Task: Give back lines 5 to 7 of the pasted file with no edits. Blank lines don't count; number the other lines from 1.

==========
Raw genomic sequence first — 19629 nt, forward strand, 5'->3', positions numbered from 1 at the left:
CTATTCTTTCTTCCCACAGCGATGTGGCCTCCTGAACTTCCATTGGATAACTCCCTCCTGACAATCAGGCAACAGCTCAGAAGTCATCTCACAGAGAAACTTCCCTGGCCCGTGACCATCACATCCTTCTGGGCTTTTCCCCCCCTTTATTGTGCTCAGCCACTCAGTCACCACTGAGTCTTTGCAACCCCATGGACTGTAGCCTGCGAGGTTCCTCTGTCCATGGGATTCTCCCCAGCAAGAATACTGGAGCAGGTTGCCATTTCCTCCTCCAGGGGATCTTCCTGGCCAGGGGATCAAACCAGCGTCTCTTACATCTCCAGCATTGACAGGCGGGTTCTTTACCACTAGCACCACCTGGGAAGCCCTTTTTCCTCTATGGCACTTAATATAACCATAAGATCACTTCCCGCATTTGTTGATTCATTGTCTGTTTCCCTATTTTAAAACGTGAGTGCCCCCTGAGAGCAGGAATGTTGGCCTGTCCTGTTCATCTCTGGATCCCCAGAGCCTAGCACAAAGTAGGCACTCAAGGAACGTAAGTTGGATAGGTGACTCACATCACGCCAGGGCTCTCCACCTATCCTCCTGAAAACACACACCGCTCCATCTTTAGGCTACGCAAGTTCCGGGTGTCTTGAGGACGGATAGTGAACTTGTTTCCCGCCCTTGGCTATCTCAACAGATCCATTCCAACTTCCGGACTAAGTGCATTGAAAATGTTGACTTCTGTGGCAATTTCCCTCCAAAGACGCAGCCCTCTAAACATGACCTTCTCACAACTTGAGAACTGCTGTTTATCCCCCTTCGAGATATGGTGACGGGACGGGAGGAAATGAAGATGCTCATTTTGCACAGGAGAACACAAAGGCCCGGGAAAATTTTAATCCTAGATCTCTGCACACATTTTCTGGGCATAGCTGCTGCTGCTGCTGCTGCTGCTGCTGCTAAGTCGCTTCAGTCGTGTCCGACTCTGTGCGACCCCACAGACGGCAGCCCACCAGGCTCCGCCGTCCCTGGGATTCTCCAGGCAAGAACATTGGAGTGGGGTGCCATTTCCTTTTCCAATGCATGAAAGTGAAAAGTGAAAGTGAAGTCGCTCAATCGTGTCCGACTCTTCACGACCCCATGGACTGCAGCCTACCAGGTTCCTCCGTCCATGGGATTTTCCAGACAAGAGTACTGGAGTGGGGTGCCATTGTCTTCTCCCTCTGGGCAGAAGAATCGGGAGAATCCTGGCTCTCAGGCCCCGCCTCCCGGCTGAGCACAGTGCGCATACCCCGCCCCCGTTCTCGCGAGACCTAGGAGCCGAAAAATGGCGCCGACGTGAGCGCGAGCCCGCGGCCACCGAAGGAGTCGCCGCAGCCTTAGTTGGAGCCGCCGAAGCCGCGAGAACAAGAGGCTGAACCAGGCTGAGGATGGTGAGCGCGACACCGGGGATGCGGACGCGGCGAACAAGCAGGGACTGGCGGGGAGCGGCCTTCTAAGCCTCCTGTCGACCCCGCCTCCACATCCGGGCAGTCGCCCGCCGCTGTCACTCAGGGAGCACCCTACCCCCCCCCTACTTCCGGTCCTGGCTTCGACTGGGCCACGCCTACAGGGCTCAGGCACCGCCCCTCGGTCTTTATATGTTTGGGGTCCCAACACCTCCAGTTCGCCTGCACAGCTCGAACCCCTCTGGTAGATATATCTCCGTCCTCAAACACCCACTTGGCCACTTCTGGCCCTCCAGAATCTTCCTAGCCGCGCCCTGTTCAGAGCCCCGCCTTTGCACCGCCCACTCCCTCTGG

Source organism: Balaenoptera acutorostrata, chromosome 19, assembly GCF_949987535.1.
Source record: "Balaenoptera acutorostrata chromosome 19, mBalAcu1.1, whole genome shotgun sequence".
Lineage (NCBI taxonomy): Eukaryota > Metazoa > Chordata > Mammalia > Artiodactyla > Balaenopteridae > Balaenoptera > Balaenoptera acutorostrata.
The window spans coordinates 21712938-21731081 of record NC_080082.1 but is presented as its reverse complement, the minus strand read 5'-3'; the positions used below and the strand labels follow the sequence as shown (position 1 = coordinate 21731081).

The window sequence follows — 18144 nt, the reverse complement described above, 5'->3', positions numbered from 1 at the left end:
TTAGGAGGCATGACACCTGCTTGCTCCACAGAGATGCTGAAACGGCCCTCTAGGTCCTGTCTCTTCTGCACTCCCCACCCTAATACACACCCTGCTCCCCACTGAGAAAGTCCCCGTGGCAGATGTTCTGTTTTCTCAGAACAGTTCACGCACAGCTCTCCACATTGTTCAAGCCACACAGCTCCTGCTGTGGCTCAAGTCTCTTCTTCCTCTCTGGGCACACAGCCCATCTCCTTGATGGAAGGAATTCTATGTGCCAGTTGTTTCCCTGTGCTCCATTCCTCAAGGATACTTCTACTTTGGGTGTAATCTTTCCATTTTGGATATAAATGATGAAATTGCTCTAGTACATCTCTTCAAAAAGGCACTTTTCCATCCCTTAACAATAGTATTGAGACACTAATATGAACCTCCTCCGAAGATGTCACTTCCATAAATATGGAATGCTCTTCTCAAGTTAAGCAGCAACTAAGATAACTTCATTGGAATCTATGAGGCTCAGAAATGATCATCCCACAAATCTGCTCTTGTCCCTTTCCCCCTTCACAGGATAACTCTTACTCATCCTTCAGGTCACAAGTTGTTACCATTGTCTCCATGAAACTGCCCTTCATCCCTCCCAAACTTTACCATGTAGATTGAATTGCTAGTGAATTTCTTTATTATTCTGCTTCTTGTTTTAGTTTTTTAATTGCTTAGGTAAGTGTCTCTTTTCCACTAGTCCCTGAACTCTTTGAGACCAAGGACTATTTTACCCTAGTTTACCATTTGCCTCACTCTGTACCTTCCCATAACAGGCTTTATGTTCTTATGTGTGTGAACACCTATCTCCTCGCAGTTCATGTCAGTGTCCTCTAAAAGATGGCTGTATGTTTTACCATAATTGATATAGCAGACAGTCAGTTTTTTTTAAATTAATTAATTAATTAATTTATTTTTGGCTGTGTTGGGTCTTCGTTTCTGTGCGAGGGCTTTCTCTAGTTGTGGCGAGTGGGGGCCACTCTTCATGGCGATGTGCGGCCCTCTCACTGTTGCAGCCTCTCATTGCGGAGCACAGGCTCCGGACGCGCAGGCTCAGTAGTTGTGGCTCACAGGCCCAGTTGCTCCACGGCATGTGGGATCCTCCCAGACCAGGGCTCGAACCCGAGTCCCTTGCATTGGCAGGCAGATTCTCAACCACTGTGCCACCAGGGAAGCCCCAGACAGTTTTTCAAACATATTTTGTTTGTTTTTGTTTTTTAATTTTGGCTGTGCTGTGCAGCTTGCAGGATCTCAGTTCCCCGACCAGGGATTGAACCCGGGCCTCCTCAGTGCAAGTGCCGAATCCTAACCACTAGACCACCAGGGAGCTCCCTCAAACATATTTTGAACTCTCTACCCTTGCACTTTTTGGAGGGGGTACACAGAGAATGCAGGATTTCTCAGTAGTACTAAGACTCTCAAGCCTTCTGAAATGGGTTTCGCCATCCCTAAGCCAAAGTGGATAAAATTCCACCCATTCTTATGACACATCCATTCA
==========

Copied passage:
Lineage (NCBI taxonomy): Eukaryota > Metazoa > Chordata > Mammalia > Artiodactyla > Balaenopteridae > Balaenoptera > Balaenoptera acutorostrata.
The window spans coordinates 21712938-21731081 of record NC_080082.1 but is presented as its reverse complement, the minus strand read 5'-3'; the positions used below and the strand labels follow the sequence as shown (position 1 = coordinate 21731081).

The window sequence follows — 18144 nt, the reverse complement described above, 5'->3', positions numbered from 1 at the left end: